In this month’s Science Mitten, we look at projects from the University of Michigan that studied internet misinformation and created a map of the universe. We also highlight a report from Michigan State University that explored the efficiency of photosynthesis.
Surprise! The internet is full of lies!
This may come as a big shock, but people who get their health-related news from social media and lesser-known websites believe more misinformation than folks who rely on more traditional, mainstream media, according to a study of media habits in the United States, Singapore, and Turkey. Researchers from the University of Michigan and scientists in both other countries surveyed more than 3,600 people about their views on vaccines, genetically modified foods, and alternative medicine. Respondents who sought information from “legacy” news outlets were less likely to fall for incorrect ideas about health matters “perhaps because of editorial gatekeeping differences across news, social, and alternative media,” says researcher and U-M communications professor Scott Campbell.
You say potato, they say photosynthesis
Plants are pretty inefficient in how they use solar energy to grow and produce crops — so fixing that could help farmers grow a lot more food, according to a report in the journal Food and Energy Security, authored by Michigan State University researchers Heather Roney and Berkley Walker. The duo calculated and collected data on every major energy input and output needed to grow, transport, and cook french fries and compared them to photosynthetic efficiencies of potato crops. They determined that there is 80 times more wasted energy in the natural crop-growing process than what it takes people to cultivate, harvest, ship, and prepare fries. “The theoretical improvements to photosynthesis proposed in this publication are key to a second green revolution, where more energy from the sun is incorporated in farming, while using less fossil fuels,” Roney says.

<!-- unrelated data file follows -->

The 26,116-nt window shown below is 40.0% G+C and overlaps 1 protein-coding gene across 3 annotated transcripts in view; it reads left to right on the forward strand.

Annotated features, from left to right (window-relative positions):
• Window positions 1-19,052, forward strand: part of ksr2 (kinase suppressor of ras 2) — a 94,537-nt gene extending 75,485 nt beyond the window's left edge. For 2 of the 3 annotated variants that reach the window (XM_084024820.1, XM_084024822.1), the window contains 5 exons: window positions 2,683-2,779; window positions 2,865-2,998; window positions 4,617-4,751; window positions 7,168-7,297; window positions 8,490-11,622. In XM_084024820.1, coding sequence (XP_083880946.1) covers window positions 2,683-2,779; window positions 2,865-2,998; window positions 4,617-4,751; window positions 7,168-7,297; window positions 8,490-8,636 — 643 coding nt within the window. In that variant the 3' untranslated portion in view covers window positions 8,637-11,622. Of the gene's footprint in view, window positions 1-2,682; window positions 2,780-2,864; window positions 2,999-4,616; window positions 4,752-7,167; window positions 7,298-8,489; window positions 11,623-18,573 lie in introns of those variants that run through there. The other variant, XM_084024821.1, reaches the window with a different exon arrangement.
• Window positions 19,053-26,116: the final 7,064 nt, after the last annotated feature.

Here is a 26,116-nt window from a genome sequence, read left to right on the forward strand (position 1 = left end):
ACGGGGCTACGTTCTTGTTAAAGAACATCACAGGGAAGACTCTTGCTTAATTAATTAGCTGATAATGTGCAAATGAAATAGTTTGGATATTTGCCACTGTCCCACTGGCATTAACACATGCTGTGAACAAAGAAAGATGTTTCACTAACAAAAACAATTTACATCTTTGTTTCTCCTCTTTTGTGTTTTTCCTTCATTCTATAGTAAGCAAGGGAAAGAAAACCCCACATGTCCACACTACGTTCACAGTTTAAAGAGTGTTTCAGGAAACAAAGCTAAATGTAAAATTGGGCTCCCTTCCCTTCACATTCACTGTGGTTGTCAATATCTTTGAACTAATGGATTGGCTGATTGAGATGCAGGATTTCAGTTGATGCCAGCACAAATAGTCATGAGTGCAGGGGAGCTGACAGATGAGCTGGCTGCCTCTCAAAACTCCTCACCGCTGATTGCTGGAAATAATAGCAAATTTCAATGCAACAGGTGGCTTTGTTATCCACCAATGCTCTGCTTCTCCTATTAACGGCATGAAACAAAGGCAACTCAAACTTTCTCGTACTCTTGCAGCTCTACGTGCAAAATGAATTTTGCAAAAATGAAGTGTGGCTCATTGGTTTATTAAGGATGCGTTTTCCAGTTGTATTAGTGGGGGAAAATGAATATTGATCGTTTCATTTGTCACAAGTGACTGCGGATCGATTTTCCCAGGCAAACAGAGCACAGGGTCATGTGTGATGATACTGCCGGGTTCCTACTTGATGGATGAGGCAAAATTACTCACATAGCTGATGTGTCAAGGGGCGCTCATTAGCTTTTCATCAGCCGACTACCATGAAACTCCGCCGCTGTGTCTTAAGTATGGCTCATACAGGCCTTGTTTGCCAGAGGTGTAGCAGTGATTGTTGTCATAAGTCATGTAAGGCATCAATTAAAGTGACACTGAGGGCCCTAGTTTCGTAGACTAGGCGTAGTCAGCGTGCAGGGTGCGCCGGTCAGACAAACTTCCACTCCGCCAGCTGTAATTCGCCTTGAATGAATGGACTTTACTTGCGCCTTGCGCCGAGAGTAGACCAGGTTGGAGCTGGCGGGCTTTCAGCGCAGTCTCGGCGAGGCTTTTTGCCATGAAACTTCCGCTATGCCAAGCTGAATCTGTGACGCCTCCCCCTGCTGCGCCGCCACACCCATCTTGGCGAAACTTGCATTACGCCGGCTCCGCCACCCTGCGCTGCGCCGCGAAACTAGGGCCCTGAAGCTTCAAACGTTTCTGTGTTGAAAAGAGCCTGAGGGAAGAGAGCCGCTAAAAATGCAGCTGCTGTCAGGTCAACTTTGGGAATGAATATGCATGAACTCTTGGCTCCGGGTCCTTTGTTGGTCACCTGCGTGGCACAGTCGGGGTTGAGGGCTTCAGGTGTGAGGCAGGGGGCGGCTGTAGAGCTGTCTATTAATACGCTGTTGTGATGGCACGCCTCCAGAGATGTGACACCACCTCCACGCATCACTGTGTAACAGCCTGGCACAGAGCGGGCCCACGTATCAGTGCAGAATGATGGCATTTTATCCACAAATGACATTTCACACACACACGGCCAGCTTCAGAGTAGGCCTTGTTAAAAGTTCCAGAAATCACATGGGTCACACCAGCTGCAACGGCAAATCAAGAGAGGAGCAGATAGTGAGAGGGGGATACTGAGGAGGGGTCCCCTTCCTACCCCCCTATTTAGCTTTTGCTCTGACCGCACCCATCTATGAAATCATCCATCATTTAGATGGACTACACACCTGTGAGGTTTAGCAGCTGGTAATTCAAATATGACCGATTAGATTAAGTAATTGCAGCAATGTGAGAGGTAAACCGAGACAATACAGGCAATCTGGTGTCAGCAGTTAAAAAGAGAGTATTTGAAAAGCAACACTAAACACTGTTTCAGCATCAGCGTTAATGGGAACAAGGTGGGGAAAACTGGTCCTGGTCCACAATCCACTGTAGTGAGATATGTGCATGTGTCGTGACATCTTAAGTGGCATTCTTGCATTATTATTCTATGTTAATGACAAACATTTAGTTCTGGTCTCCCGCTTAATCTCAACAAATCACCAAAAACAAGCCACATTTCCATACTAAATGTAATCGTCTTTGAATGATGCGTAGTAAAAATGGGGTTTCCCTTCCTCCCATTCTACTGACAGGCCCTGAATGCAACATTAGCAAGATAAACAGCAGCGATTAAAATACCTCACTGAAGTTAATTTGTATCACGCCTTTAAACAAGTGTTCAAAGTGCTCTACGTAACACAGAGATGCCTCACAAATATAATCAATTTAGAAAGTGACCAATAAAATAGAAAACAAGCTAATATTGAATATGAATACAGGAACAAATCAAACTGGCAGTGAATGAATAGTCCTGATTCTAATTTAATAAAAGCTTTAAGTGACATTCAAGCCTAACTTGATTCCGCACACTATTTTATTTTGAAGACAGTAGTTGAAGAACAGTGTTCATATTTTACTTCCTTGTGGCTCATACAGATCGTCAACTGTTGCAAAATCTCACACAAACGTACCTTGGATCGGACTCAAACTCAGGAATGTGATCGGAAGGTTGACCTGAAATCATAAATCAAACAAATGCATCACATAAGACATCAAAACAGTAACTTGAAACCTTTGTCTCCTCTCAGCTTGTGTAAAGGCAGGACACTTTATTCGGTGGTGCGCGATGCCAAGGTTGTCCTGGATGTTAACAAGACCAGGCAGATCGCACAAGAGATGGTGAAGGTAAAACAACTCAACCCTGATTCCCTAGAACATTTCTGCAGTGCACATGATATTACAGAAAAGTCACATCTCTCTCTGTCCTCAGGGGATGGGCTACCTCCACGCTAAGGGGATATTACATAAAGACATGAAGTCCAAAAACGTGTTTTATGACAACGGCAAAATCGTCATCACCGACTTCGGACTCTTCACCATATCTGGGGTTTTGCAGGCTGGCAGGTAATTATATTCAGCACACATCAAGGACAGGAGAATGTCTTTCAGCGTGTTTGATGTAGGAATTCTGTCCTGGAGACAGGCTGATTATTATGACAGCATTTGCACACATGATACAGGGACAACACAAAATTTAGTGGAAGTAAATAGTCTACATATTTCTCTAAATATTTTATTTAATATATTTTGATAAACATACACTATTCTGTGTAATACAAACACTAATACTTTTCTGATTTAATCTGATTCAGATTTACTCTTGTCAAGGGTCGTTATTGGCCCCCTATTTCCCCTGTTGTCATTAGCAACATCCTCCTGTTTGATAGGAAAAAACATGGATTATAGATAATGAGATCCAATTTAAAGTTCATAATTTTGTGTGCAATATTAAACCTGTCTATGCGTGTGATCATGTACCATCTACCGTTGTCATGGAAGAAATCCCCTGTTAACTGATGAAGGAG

But is it better than Google?
It took just seven months into a five-year endeavor for the folks at the Dark Energy Spectroscopic Instrument to create what is being called “the largest and most detailed map of the universe ever.” DESI, located near Tucson, was designed and built as a joint project of the University of Michigan, the University of California Berkeley, and the U.S. Department of Energy, among others. U-M students built DESI’s 5,000 robotic “eyes” — incredibly high-tech light-collecting fibers — which every 15 minutes are reconfigured to point to different patches of deep space and map what they “see.” “DESI is one of the most complex instruments fielded on a telescope,” says physicist Gregory Tarlé, who leads the U-M Dark Energy group and who led the DESI fiber positioner construction project. “If we can keep DESI working for the entire five-year survey as well as it has so far, we can expect great science to result.”